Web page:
For Compass, there are five building blocks of transformative change, says Neal Lawson: a ‘shared and persuasive vision of a good society and good life’; a ‘policy programme that will get us there’; an electoral strategy of parties and groups that share this vision; connecting with ‘emergent and energetic forces in society’; and a political culture of pluralism and collaboration.
There is widespread agreement that a highly centralised state is not what we want. One who takes this view is the Guardian’s Simon Jenkins. ‘Rishinomics means centralisation like we’ve scarcely seen before,’ he writes. ‘While across Europe millions of local officials were mobilised to care for, police, test and trace the Covid-19 pandemic, in Britain, some 2 million local government staff were simply ignored.’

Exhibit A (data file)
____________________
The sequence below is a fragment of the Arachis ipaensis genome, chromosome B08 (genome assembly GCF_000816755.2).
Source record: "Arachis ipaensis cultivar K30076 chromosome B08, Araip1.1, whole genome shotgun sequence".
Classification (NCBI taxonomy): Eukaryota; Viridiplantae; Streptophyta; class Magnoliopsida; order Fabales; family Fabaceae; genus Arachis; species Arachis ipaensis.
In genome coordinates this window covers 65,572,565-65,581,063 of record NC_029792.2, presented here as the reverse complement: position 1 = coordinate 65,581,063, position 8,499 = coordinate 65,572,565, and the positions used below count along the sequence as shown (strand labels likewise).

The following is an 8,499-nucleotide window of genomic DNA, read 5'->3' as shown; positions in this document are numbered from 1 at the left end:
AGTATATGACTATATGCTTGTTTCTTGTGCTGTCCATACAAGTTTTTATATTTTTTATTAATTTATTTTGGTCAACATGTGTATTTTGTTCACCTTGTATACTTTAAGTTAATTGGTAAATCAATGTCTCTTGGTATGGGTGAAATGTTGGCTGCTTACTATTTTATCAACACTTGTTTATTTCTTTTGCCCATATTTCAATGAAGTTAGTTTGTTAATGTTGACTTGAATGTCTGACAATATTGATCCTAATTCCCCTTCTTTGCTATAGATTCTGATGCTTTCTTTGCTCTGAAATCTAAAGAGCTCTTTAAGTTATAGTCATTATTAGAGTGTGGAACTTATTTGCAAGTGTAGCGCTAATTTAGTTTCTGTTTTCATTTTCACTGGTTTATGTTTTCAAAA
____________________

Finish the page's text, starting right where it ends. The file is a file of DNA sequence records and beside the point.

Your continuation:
The Centre for Local Economic Strategies (CLES) has published three post-Covid-19 guides for local economies. Own the Future sets out an achievable vision for the just recovery and social, democratic and economic reform of localities, led by local authorities. Using the framework of community wealth building, it advocates building a new economy ‘in which wellbeing stands above economic growth’. Restoring public values explores the role for public values in public procurement, while A Green Recovery for Local Economies calls on localities across the UK to develop recovery packages centred on social, economic and environmental justice.